Sleeping Under The Stars: Sheltering Without a Tent

Sleeping under the stars - Sheltering without a tent

There are lots of reasons we could find ourselves sleeping under the stars. I have spent many nights under the stars for work and recreation, but we could easily find ourselves in a survival or emergency situation without proper shelter. Weather and location dependent, this might be an easy task or some of the hardest “camping” you have ever done. I have managed some restful nights just sleeping on the ground in the uniform I had on. Other times, I have woken buried in snow or soaked to the bone within minutes of closing my eyes. Here are some considerations for improving your position when it comes to sleeping outside, whether planned or forced.

Site Selection

The first consideration is surveying the area around you and selecting a good site for your slumber. As best you can, you want a flat, level site free from rocks or roots and away from any possible water runoff. If you can, try to find a spot that provides some shelter from the weather and protection from predators. As tempting as caves might be, they are just as inviting to other animals as they are to you. Select a site that has limited access or only one approach to it so you can restrict the area you need to watch for approaching people or animals. If you can’t find a level piece of ground, remember to sleep with your head and heart on the high side.

On colder nights, If you think you might need a fire to stay warm, you can use the terrain to reflect the heat into your sleeping space vs. being close enough to the fire to get burned. When we are forced to sleep outside for a survival situation, make sure you select a site that is easy to be seen by any passersby or potential rescuers.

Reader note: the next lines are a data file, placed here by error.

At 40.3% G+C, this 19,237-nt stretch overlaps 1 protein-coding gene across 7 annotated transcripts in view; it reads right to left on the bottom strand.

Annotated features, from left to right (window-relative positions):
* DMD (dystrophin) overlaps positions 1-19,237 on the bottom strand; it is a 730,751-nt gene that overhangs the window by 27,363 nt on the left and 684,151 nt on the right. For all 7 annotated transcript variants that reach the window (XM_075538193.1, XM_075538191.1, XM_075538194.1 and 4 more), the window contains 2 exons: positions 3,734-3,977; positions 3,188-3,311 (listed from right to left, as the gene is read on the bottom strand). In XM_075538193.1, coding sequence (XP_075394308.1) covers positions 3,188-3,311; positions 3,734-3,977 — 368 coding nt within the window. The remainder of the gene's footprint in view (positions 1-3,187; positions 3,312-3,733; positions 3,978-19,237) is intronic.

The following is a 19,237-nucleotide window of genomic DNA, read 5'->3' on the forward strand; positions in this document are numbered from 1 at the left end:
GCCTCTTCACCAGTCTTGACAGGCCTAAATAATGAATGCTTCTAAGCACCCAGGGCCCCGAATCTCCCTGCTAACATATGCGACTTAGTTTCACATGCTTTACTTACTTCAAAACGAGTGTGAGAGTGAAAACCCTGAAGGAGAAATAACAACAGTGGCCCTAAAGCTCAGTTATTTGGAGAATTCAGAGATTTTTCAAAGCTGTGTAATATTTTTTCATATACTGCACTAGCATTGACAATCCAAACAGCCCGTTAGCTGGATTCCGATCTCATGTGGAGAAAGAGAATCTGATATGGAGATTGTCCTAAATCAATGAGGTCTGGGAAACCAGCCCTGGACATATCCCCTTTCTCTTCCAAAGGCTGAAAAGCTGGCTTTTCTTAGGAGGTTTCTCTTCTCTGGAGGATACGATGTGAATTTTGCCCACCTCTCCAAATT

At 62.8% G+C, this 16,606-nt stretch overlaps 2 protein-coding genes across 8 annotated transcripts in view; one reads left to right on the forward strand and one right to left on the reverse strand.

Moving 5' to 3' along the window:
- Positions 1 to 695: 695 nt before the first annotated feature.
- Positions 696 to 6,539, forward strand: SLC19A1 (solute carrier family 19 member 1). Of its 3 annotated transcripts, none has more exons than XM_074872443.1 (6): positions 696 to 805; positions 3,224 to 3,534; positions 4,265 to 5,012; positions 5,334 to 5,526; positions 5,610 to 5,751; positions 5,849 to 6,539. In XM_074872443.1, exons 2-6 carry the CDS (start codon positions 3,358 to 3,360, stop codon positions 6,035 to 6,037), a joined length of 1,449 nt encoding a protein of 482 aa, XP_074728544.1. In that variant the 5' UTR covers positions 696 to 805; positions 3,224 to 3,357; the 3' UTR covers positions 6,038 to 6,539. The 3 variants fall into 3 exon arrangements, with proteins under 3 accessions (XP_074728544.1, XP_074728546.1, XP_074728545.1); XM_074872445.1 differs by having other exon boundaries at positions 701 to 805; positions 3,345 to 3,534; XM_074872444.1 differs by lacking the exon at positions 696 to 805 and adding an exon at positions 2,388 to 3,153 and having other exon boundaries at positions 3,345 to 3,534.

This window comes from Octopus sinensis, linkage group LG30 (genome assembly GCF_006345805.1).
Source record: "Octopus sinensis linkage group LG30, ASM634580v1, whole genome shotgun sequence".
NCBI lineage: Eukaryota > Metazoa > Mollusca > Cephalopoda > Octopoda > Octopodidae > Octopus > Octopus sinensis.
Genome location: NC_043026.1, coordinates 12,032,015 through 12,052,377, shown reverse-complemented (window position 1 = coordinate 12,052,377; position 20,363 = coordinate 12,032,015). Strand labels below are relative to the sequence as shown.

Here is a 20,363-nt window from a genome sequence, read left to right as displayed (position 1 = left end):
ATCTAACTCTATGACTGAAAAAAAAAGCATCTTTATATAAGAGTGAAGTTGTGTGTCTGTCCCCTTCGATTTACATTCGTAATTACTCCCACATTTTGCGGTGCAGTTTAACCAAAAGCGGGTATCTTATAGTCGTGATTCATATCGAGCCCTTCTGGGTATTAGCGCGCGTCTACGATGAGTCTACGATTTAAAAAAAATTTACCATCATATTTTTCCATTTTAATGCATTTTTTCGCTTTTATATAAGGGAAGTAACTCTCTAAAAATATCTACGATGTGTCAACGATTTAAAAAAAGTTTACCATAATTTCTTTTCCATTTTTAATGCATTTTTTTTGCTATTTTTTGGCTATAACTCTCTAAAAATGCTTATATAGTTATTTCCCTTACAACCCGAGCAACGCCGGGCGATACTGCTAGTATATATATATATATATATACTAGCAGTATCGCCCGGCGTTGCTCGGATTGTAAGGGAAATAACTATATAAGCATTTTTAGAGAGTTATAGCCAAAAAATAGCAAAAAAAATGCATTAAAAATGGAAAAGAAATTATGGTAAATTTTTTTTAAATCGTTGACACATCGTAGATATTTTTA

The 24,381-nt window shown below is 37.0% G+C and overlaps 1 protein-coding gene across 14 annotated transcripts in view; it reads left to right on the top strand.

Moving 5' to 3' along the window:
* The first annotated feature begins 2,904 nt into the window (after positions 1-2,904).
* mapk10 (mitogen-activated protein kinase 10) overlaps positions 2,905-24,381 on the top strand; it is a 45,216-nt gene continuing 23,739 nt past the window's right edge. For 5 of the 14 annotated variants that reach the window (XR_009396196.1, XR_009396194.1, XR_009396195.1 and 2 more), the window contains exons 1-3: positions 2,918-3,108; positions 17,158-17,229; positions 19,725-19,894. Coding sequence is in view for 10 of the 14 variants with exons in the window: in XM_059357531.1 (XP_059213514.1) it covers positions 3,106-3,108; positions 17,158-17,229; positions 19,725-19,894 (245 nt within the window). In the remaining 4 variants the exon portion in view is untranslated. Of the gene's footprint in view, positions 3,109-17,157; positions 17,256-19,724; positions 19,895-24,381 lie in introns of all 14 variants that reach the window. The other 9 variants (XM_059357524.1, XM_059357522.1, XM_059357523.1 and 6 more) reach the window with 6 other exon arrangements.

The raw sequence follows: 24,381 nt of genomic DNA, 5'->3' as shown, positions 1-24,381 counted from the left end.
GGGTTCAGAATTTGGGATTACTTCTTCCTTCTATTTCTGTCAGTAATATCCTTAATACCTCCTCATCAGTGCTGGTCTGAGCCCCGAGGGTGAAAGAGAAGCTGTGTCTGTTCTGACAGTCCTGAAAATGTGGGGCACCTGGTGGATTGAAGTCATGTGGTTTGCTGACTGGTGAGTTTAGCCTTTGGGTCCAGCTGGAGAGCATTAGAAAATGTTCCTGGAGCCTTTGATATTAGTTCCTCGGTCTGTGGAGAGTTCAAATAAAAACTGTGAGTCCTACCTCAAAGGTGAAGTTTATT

Staying Warm

The obvious choice is a quality sleeping bag rated for the temperatures we expect to face overnight. Other quality options are synthetic insulated blankets or even wool blankets. The wool blanket will weigh more and take up a bit more space. We can add clothing layers to make up for the lack of sleeping bags or blankets. We need to create a layer of insulation between us and the ground because the ground will steal body heat from us while we sleep. You can use insulation pads, sleeping mats, or even natural vegetation.

Word of caution on using air mattresses: to keep us warm, they need to include an insulating material. Most are measured as an R-rating; somewhere between a rating of 2-4 is a 3-season mattress. You will want closer to a 7 for high altitude and winter use. A bivy sack will provide insulation and waterproof protection from the elements and bulk up a lighter sleeping bag or blanket.

Use a tarp to protect yourself from the elements

Staying Dry